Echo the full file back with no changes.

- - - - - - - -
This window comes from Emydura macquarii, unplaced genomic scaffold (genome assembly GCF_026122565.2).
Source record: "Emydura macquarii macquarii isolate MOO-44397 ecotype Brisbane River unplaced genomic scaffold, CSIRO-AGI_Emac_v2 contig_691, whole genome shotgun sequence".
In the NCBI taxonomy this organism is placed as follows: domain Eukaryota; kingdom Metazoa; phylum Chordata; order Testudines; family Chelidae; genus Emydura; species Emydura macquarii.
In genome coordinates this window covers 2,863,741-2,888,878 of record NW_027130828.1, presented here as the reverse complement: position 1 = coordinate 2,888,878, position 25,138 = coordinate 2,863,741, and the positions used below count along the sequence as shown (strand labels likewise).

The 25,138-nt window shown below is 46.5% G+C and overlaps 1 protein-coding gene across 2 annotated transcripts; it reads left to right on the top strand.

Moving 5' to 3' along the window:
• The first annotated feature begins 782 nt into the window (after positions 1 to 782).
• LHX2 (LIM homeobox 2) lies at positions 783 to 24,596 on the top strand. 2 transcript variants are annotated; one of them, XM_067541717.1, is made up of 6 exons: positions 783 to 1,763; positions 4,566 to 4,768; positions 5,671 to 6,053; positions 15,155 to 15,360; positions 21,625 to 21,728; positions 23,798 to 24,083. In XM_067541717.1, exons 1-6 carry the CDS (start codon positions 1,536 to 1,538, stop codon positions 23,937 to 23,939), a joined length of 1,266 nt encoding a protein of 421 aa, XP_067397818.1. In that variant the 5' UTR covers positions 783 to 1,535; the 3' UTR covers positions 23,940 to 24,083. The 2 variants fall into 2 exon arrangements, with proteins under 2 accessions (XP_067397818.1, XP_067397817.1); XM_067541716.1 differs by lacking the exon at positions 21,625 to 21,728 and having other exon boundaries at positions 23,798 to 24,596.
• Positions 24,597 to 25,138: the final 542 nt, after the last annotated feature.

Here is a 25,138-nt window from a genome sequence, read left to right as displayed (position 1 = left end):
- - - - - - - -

This window comes from Emydura macquarii, unplaced genomic scaffold (genome assembly GCF_026122565.2).
Source record: "Emydura macquarii macquarii isolate MOO-44397 ecotype Brisbane River unplaced genomic scaffold, CSIRO-AGI_Emac_v2 contig_691, whole genome shotgun sequence".
In the NCBI taxonomy this organism is placed as follows: domain Eukaryota; kingdom Metazoa; phylum Chordata; order Testudines; family Chelidae; genus Emydura; species Emydura macquarii.
In genome coordinates this window covers 2,863,741-2,888,878 of record NW_027130828.1, presented here as the reverse complement: position 1 = coordinate 2,888,878, position 25,138 = coordinate 2,863,741, and the positions used below count along the sequence as shown (strand labels likewise).

The 25,138-nt window shown below is 46.5% G+C and overlaps 1 protein-coding gene across 2 annotated transcripts; it reads left to right on the top strand.

Moving 5' to 3' along the window:
• The first annotated feature begins 782 nt into the window (after positions 1 to 782).
• LHX2 (LIM homeobox 2) lies at positions 783 to 24,596 on the top strand. 2 transcript variants are annotated; one of them, XM_067541717.1, is made up of 6 exons: positions 783 to 1,763; positions 4,566 to 4,768; positions 5,671 to 6,053; positions 15,155 to 15,360; positions 21,625 to 21,728; positions 23,798 to 24,083. In XM_067541717.1, exons 1-6 carry the CDS (start codon positions 1,536 to 1,538, stop codon positions 23,937 to 23,939), a joined length of 1,266 nt encoding a protein of 421 aa, XP_067397818.1. In that variant the 5' UTR covers positions 783 to 1,535; the 3' UTR covers positions 23,940 to 24,083. The 2 variants fall into 2 exon arrangements, with proteins under 2 accessions (XP_067397818.1, XP_067397817.1); XM_067541716.1 differs by lacking the exon at positions 21,625 to 21,728 and having other exon boundaries at positions 23,798 to 24,596.
• Positions 24,597 to 25,138: the final 542 nt, after the last annotated feature.

Here is a 25,138-nt window from a genome sequence, read left to right as displayed (position 1 = left end):